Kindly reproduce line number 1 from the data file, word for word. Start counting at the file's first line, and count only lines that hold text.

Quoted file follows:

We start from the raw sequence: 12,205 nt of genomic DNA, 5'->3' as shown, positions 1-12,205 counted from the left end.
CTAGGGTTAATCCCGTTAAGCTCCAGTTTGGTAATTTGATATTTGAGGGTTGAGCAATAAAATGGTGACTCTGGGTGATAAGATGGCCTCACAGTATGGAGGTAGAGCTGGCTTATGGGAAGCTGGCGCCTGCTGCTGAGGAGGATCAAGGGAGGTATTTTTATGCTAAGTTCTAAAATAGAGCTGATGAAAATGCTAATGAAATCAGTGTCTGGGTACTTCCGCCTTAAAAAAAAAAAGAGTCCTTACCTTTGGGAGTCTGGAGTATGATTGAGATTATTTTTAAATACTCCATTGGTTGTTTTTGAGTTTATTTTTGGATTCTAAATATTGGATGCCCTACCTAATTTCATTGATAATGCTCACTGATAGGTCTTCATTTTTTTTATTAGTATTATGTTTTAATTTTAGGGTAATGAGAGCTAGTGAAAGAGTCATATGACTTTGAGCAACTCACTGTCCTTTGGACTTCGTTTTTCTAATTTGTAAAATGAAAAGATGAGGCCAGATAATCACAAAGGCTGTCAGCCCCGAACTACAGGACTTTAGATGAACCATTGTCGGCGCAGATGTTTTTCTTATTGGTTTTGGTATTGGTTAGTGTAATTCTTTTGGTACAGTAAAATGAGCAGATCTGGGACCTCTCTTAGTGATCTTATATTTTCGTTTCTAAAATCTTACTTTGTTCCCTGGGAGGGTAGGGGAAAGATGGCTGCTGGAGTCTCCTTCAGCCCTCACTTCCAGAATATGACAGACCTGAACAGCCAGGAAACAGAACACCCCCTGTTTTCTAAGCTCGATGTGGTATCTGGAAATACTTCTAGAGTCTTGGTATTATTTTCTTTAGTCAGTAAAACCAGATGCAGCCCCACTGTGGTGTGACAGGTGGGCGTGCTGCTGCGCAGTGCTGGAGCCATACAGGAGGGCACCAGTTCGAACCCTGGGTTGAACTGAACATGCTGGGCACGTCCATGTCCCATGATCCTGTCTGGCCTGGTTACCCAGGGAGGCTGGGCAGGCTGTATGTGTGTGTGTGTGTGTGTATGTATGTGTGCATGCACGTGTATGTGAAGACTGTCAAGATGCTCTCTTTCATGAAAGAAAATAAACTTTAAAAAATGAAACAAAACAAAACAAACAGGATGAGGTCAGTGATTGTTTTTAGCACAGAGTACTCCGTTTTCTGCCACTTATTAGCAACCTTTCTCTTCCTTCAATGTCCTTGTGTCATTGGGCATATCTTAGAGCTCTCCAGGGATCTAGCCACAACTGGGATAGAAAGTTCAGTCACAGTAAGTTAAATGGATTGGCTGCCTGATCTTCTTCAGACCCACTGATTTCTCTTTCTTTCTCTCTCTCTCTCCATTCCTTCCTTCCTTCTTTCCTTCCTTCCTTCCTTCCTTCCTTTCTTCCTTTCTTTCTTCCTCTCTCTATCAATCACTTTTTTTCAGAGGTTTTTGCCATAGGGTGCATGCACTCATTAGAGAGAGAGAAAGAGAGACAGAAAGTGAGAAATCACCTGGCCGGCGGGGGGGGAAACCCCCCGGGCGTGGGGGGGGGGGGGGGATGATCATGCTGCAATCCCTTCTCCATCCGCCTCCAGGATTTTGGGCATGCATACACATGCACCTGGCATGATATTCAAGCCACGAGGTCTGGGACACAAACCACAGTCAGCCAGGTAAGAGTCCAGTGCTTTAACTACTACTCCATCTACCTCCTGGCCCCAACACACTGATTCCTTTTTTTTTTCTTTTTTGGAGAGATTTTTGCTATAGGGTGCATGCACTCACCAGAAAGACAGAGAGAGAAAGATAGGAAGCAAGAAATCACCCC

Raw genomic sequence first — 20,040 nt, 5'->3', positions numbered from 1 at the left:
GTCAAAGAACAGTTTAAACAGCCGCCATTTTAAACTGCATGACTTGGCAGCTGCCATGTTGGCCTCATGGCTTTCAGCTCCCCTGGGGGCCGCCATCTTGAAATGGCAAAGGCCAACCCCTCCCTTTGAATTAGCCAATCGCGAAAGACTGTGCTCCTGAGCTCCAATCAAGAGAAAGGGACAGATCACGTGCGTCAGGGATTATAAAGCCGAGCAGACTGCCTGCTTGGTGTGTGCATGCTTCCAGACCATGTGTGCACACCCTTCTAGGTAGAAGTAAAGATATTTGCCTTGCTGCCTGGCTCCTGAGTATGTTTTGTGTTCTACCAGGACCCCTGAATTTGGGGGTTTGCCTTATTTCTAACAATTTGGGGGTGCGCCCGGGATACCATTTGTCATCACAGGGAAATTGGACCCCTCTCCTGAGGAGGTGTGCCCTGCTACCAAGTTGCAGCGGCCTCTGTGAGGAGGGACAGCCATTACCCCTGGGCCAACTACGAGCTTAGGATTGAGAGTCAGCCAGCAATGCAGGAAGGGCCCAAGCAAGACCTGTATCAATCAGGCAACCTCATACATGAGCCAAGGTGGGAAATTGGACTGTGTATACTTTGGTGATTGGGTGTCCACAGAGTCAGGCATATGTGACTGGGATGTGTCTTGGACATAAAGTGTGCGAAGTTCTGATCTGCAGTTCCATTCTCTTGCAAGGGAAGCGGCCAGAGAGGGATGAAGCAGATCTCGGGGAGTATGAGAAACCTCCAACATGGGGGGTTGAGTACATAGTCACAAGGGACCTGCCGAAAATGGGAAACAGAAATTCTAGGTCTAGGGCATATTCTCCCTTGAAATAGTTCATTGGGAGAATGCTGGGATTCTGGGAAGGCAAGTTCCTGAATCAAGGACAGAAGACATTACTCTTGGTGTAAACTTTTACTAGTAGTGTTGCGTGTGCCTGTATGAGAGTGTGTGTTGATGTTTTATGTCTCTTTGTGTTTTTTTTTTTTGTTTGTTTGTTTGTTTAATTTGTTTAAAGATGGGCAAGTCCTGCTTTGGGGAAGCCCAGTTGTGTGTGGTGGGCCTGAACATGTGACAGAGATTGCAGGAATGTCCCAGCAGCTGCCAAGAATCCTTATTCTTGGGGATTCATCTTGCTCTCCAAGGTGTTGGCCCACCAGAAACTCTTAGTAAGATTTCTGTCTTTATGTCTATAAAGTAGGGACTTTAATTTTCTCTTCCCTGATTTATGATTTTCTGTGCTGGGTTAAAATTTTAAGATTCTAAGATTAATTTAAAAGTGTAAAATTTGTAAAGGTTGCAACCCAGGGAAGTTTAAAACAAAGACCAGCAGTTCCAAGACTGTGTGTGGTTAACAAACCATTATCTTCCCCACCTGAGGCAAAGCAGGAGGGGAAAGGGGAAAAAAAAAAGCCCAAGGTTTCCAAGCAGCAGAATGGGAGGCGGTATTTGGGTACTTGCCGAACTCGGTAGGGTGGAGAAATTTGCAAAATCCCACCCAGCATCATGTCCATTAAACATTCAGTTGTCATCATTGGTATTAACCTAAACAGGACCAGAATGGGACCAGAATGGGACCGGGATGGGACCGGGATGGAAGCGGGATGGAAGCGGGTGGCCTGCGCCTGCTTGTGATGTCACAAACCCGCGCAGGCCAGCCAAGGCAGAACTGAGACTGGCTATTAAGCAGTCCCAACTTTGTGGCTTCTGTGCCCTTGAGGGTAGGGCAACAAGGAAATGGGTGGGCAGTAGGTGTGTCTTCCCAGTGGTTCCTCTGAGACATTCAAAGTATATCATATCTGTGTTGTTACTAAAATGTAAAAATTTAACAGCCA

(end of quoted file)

We start from the raw sequence: 12,205 nt of genomic DNA, 5'->3' as shown, positions 1-12,205 counted from the left end.